Tech Info: Nikon D300s with Nikkor 50mm lens, f/8 at ISO 200 for 2s
This was the last shot taken during my recent visit to Yosemite. The view is from the parking lot. During my next visit, will take the short hike up to get a much closer view.
About this falls: Bridalveil is 188 metres (617 ft) tall and is the only waterfall that flows throughout the year in this park. All the other falls in the park peak during late spring when all the snow has melted away and taper down during the summer, coming close to non-existent. This is one though continues, but of course with varying speed. It is said to peak during late spring, but the view certainly didn’t seem like it wasn’t at its peak. I can only imagine how it would be during late spring when its in full flow.
About this shot: It was mid-day and the light was pretty harsh. Usually cloudy conditions give out a very diffused light, but sometimes the clouds open up and make way for the harsh light. This was one of those moments. In order to get motion for the water flow, I used a filter Hoya NDX400 which cuts down the light reaching the camera’s sensor by 9 stops. Since my filter thread size was for my wide angle lens (77mm), I had to hand-hold this for the smaller 50mm lens. Processing was the usual one too; some contrast adjustment using levels and then resized for the web use.
What are filters? In short they are like sun shades we use for our own eyes. They cut down the light, minimize polarization etc. There are quite a lot of filters available and each has its specific use. They come either in square/rectangular shape which needs some holder to place them in front of the lens, or circular shaped which directly screw-on to the lens. This particular filter (Hoya NDX400) is a dark circular shaped one. Its so dark that if you screw-it on the lens, you literally can’t see anything in the viewfinder. You have to compose the scene before and then screw this on.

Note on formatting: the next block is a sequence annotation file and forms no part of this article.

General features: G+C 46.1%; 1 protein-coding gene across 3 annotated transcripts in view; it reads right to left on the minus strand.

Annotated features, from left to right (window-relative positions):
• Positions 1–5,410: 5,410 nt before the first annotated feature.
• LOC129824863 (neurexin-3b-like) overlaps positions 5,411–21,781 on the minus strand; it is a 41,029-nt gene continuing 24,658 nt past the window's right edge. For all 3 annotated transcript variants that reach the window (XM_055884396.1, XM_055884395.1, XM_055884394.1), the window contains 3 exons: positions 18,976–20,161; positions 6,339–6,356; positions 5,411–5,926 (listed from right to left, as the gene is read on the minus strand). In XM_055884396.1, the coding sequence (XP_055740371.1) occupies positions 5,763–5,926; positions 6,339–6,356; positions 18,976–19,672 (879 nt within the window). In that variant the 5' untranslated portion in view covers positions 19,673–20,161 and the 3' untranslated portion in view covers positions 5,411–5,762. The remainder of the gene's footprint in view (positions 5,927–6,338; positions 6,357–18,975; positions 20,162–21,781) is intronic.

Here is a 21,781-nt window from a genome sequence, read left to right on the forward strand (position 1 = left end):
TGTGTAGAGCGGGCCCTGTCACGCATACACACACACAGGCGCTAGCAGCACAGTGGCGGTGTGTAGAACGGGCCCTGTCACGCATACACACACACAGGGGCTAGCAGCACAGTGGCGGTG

How does this filter help here? In order to show any kind of motion in pictures, you would need a slow shutter speed. As the lighting conditions fade for the human eye, its very good to capture motion in waterfalls. My first experience was during the yellowstone trip and you can read about those 2 shots here and here. For those 2 shots, I didn’t have to use any filters to get the motion for water as the ambient light was good enough to give me a slow shutter speed. Here since it was pretty high during the day I had to put something which will cut down the light and hence this NDX400 filter usage. It cuts down by 9 stops and thats quite a lot in reduction thereby getting slow shutter speeds. I’m in love with this filter and I’m always looking for its usage 🙂
If you are buying filters, don’t go for the cheap ones. I do have some cheap ones and suffer from the loss of quality in the images. So it does help to get the best ones and they can cost a bit. But like most say “You get what you pay for” is very true in this case.
Update: Here is a shot of the same view without the Hoya NDX400 filter where the water of the falls doesn’t depict any motion, but rather frozen in time due to the fast shutter speed.